I am unclear what the "rest" is. Again, the test was designed to show the talking point regarding bi-amping being useless due to both amps working identically is not right. That would only be right in the case of ideal, paper amplifiers. No one in that thread, or here has provided measurements to back that talking point. It was pure speculation as you are stating. They had not verified their hypothesis.

The test was not designed to do anything else than above. Its purpose was narrow and specific to invalidating a claim.
Quote:
Have a good day.
You too smile.gif.



In the past I have used a passive bi-amp setup on a pair of speakers, and the difference is easily heard (meaning the system can play clean at a much higher SPL level). As a disclaimer, the speakers that I used in this test were 4-way speakers. For this test, the three way speaker section was driver by a Sony AVR, and the 10" subwoofer driver was driven by an external subwoofer amplifier.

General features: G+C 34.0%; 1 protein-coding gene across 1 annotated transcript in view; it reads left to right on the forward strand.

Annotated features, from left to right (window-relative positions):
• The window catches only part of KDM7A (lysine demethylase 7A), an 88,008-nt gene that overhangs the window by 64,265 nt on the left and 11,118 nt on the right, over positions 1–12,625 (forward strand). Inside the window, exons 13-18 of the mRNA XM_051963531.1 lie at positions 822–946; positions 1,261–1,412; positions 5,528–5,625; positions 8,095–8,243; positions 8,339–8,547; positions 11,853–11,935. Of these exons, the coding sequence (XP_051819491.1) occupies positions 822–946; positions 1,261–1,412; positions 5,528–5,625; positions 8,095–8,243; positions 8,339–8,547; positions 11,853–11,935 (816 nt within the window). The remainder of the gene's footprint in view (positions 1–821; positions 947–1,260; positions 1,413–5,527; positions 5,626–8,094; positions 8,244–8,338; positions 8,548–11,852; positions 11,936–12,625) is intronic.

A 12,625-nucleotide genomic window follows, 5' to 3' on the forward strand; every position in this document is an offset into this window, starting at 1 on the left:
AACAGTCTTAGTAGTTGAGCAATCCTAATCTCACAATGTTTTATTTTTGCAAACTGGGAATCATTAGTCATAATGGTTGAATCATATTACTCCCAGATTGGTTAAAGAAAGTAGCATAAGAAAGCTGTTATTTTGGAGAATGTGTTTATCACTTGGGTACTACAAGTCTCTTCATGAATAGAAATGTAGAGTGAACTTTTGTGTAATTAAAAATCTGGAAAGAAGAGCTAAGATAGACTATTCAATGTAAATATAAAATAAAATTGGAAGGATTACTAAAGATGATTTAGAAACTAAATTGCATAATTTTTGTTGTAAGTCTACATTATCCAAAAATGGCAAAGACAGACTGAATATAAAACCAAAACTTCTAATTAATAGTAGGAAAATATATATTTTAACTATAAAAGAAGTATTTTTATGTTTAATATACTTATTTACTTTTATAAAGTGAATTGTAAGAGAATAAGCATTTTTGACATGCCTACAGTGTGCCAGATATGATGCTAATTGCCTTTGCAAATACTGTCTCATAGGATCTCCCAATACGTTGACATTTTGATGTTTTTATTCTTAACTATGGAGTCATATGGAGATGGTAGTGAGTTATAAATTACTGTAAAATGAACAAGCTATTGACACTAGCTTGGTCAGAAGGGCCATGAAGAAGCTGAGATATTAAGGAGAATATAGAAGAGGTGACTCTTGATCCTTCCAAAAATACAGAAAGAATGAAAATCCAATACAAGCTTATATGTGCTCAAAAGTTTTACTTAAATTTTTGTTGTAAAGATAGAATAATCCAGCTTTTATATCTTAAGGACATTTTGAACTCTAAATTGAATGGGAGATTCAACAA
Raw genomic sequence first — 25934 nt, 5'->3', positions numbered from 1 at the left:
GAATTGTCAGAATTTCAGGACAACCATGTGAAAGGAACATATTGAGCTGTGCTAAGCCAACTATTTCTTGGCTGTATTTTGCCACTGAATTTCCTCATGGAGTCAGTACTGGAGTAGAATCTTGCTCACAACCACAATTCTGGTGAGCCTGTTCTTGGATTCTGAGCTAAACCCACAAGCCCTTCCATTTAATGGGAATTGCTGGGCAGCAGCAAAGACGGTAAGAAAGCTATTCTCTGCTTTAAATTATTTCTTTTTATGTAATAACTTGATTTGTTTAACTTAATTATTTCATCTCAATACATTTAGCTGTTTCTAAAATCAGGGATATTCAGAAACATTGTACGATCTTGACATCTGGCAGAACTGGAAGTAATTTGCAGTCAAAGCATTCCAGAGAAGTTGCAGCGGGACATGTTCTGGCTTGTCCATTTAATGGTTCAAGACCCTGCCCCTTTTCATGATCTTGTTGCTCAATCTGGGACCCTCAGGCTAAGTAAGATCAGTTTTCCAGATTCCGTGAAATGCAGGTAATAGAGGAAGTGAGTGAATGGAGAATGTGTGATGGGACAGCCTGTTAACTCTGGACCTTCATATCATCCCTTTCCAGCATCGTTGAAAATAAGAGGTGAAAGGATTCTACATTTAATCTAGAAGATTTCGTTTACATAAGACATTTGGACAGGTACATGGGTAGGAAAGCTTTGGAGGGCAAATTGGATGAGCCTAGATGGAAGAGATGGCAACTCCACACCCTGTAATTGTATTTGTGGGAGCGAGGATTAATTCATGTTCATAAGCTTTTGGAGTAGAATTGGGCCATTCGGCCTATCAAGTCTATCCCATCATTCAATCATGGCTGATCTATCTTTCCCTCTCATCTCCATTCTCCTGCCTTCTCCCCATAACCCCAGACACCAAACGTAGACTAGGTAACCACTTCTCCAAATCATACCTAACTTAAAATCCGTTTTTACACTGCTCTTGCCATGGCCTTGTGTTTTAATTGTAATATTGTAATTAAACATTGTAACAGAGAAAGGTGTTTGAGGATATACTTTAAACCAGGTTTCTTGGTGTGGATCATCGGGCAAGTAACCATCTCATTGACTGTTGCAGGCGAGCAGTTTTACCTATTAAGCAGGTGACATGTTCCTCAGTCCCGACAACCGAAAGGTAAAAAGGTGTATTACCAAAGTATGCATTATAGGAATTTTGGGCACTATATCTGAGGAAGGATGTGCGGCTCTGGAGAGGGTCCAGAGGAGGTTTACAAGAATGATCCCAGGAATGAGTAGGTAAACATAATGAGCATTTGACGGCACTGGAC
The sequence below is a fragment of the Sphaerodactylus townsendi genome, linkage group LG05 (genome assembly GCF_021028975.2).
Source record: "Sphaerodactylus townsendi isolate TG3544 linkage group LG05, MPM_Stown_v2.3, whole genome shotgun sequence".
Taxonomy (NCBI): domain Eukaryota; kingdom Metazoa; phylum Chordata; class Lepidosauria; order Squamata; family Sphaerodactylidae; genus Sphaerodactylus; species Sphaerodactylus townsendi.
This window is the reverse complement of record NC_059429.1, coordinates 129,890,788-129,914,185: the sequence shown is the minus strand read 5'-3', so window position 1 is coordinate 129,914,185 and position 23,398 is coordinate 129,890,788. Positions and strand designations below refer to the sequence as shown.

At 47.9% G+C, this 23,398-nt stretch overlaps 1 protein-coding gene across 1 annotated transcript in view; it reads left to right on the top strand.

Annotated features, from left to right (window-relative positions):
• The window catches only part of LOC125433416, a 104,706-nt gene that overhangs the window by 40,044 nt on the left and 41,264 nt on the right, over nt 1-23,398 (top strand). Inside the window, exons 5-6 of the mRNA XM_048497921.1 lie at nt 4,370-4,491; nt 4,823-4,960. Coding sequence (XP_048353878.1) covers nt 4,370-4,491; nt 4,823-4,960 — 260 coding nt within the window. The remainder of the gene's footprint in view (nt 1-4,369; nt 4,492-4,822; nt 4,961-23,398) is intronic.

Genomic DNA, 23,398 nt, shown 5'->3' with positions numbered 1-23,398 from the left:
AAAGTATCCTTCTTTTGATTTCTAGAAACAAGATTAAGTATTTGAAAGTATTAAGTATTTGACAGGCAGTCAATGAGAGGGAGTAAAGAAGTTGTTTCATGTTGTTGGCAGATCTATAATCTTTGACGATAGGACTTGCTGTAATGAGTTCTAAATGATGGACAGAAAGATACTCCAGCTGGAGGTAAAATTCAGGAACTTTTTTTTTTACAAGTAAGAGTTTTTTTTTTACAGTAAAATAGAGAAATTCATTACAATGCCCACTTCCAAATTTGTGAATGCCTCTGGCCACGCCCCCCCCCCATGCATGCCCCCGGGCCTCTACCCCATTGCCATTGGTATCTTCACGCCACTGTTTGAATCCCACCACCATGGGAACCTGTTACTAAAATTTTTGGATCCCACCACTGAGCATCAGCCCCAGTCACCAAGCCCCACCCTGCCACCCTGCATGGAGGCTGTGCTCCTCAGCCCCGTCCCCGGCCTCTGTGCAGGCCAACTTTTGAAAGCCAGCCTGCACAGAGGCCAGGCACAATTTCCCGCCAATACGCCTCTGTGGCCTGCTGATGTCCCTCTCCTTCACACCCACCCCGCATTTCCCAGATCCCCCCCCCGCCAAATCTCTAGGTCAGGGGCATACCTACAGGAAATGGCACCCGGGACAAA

I don't think I would waste my time on a passive bi-amp with a typical 2 way speaker.
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Quote:
Originally Posted by amirm View Post

Quote:
Originally Posted by arnyk View Post

I am unaware of that. Please cite a post with a URL.
Here it is, a few pages back in this thread: http://www.avsforum.com/t/1507920/bi-amping-b-w-cm10/270#post_24566328

I guess this is what you are talking about:

"OK, it is your turn Arny. Do you have one of these on AVS Forum? Or any other forum? If not, I think I have won the game."

You can't get many bragging rights by claiming win a game when you're playing against just yourself, Amir.

When Clark's ABX paper passed JAES peer review, they said nothing about requiring things be posted on Internet audio forums. Come to think about it, there was no Internet way back then, or even for the next decade or so. Hmmm.

Do try to be relevant! ;-)